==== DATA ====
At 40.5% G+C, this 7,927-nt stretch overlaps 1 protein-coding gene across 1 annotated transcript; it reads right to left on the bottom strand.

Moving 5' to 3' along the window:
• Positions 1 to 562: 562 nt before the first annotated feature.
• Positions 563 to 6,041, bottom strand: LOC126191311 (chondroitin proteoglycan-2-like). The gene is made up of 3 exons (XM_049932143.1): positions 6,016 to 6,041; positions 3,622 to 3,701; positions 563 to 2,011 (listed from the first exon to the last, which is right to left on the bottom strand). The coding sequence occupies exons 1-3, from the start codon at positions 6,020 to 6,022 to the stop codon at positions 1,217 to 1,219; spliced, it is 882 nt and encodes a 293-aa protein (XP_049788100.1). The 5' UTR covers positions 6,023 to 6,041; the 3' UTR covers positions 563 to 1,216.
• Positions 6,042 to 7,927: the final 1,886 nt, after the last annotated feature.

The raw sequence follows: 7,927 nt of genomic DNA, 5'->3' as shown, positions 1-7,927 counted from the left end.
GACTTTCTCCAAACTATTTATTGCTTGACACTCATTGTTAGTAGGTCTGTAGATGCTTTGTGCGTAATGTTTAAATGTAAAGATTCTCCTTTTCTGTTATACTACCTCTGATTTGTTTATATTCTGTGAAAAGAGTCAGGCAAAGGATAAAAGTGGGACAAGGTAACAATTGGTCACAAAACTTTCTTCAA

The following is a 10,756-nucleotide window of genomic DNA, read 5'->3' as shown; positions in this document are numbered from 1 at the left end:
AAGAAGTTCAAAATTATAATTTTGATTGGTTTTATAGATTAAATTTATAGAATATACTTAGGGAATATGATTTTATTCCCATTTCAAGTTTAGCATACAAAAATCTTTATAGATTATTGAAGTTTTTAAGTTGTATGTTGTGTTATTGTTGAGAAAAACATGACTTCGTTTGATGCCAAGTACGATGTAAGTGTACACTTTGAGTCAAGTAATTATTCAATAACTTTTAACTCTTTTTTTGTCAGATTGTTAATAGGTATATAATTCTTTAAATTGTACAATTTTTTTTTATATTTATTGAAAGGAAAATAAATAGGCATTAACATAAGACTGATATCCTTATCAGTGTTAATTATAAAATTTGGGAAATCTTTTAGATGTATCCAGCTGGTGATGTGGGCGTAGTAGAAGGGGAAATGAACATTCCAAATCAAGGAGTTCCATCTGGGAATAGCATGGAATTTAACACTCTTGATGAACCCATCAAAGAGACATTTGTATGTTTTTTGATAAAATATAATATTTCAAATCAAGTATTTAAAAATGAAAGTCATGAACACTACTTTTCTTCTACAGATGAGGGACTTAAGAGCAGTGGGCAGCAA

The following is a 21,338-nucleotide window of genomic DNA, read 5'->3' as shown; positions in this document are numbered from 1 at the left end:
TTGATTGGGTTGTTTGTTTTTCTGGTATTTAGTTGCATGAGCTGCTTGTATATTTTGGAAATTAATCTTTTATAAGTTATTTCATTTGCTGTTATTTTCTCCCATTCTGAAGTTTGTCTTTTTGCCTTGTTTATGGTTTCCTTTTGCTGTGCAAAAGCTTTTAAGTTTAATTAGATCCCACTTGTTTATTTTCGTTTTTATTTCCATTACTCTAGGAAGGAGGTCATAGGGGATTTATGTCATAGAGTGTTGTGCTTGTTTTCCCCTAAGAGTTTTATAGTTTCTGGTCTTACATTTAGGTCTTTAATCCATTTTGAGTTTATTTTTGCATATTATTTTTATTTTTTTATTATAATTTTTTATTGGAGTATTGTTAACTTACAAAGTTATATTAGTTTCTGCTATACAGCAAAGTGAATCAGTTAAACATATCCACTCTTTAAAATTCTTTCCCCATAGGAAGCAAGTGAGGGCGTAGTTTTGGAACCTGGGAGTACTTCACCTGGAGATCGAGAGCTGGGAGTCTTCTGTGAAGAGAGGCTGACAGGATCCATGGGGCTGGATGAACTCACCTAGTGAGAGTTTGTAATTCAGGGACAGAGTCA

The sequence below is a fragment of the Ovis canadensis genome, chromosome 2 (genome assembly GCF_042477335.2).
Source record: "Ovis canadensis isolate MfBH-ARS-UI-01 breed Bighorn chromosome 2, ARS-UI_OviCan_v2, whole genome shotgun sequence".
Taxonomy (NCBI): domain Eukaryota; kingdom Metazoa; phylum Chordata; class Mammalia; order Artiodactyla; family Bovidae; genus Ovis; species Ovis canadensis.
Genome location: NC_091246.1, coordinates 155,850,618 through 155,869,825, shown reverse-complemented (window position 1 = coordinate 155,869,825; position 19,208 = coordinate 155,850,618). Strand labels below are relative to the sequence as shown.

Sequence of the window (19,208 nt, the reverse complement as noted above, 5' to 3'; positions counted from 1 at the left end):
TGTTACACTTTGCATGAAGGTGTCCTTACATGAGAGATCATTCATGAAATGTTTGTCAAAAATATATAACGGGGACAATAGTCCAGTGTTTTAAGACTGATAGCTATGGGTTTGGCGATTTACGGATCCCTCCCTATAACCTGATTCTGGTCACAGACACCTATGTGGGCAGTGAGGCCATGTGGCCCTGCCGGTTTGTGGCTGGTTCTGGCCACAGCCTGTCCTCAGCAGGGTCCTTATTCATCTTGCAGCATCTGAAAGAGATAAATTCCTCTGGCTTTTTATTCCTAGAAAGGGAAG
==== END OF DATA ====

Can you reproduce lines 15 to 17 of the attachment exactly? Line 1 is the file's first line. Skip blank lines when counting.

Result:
Genome location: NC_091246.1, coordinates 155,850,618 through 155,869,825, shown reverse-complemented (window position 1 = coordinate 155,869,825; position 19,208 = coordinate 155,850,618). Strand labels below are relative to the sequence as shown.

Sequence of the window (19,208 nt, the reverse complement as noted above, 5' to 3'; positions counted from 1 at the left end):
TGTTACACTTTGCATGAAGGTGTCCTTACATGAGAGATCATTCATGAAATGTTTGTCAAAAATATATAACGGGGACAATAGTCCAGTGTTTTAAGACTGATAGCTATGGGTTTGGCGATTTACGGATCCCTCCCTATAACCTGATTCTGGTCACAGACACCTATGTGGGCAGTGAGGCCATGTGGCCCTGCCGGTTTGTGGCTGGTTCTGGCCACAGCCTGTCCTCAGCAGGGTCCTTATTCATCTTGCAGCATCTGAAAGAGATAAATTCCTCTGGCTTTTTATTCCTAGAAAGGGAAG